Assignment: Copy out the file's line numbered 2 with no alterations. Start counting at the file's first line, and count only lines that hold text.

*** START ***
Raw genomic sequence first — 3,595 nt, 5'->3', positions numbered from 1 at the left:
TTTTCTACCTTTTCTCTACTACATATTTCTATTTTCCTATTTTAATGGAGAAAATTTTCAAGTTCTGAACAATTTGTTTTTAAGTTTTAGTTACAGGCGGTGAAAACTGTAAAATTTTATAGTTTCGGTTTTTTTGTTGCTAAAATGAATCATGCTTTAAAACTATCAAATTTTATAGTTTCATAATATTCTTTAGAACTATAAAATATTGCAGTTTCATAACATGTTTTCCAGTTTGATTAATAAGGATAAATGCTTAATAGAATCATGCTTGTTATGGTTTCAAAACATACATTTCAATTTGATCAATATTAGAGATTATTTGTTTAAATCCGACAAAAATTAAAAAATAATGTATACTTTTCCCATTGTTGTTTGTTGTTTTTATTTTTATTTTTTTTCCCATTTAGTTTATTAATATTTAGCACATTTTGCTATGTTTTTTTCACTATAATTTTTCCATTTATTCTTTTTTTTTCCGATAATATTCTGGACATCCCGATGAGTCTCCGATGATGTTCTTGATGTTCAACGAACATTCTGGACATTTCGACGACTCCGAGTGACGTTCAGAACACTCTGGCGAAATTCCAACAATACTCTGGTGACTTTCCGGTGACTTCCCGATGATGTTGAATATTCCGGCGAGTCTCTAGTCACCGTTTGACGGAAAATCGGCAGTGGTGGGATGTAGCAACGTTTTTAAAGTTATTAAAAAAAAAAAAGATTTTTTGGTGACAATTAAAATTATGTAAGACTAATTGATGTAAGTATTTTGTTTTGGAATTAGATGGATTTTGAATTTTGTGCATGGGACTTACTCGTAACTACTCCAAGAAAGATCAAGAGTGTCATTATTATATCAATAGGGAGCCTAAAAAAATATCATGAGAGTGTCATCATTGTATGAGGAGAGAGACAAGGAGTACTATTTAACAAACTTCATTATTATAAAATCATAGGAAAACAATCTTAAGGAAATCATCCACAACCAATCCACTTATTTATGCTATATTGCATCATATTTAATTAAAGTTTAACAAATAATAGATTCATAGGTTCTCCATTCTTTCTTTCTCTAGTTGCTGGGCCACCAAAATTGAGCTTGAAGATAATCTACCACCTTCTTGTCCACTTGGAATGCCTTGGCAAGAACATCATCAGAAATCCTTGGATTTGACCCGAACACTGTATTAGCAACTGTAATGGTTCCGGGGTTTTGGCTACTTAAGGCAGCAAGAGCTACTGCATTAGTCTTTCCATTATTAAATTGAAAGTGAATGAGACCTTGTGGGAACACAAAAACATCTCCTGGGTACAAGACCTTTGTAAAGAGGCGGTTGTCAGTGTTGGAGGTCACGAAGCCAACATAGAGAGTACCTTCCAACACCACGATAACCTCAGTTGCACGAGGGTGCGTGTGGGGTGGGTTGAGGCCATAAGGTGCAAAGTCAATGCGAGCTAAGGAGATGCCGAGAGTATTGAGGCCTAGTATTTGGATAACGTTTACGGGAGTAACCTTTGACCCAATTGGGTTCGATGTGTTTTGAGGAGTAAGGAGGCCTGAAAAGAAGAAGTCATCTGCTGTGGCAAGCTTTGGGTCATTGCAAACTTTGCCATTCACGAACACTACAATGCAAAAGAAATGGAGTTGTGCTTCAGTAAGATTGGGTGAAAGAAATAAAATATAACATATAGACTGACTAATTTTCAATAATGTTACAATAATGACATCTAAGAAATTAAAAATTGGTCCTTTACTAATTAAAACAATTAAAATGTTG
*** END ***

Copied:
TTTTCTACCTTTTCTCTACTACATATTTCTATTTTCCTATTTTAATGGAGAAAATTTTCAAGTTCTGAACAATTTGTTTTTAAGTTTTAGTTACAGGCGGTGAAAACTGTAAAATTTTATAGTTTCGGTTTTTTTGTTGCTAAAATGAATCATGCTTTAAAACTATCAAATTTTATAGTTTCATAATATTCTTTAGAACTATAAAATATTGCAGTTTCATAACATGTTTTCCAGTTTGATTAATAAGGATAAATGCTTAATAGAATCATGCTTGTTATGGTTTCAAAACATACATTTCAATTTGATCAATATTAGAGATTATTTGTTTAAATCCGACAAAAATTAAAAAATAATGTATACTTTTCCCATTGTTGTTTGTTGTTTTTATTTTTATTTTTTTTCCCATTTAGTTTATTAATATTTAGCACATTTTGCTATGTTTTTTTCACTATAATTTTTCCATTTATTCTTTTTTTTTCCGATAATATTCTGGACATCCCGATGAGTCTCCGATGATGTTCTTGATGTTCAACGAACATTCTGGACATTTCGACGACTCCGAGTGACGTTCAGAACACTCTGGCGAAATTCCAACAATACTCTGGTGACTTTCCGGTGACTTCCCGATGATGTTGAATATTCCGGCGAGTCTCTAGTCACCGTTTGACGGAAAATCGGCAGTGGTGGGATGTAGCAACGTTTTTAAAGTTATTAAAAAAAAAAAAGATTTTTTGGTGACAATTAAAATTATGTAAGACTAATTGATGTAAGTATTTTGTTTTGGAATTAGATGGATTTTGAATTTTGTGCATGGGACTTACTCGTAACTACTCCAAGAAAGATCAAGAGTGTCATTATTATATCAATAGGGAGCCTAAAAAAATATCATGAGAGTGTCATCATTGTATGAGGAGAGAGACAAGGAGTACTATTTAACAAACTTCATTATTATAAAATCATAGGAAAACAATCTTAAGGAAATCATCCACAACCAATCCACTTATTTATGCTATATTGCATCATATTTAATTAAAGTTTAACAAATAATAGATTCATAGGTTCTCCATTCTTTCTTTCTCTAGTTGCTGGGCCACCAAAATTGAGCTTGAAGATAATCTACCACCTTCTTGTCCACTTGGAATGCCTTGGCAAGAACATCATCAGAAATCCTTGGATTTGACCCGAACACTGTATTAGCAACTGTAATGGTTCCGGGGTTTTGGCTACTTAAGGCAGCAAGAGCTACTGCATTAGTCTTTCCATTATTAAATTGAAAGTGAATGAGACCTTGTGGGAACACAAAAACATCTCCTGGGTACAAGACCTTTGTAAAGAGGCGGTTGTCAGTGTTGGAGGTCACGAAGCCAACATAGAGAGTACCTTCCAACACCACGATAACCTCAGTTGCACGAGGGTGCGTGTGGGGTGGGTTGAGGCCATAAGGTGCAAAGTCAATGCGAGCTAAGGAGATGCCGAGAGTATTGAGGCCTAGTATTTGGATAACGTTTACGGGAGTAACCTTTGACCCAATTGGGTTCGATGTGTTTTGAGGAGTAAGGAGGCCTGAAAAGAAGAAGTCATCTGCTGTGGCAAGCTTTGGGTCATTGCAAACTTTGCCATTCACGAACACTACAATGCAAAAGAAATGGAGTTGTGCTTCAGTAAGATTGGGTGAAAGAAATAAAATATAACATATAGACTGACTAATTTTCAATAATGTTACAATAATGACATCTAAGAAATTAAAAATTGGTCCTTTACTAATTAAAACAATTAAAATGTTG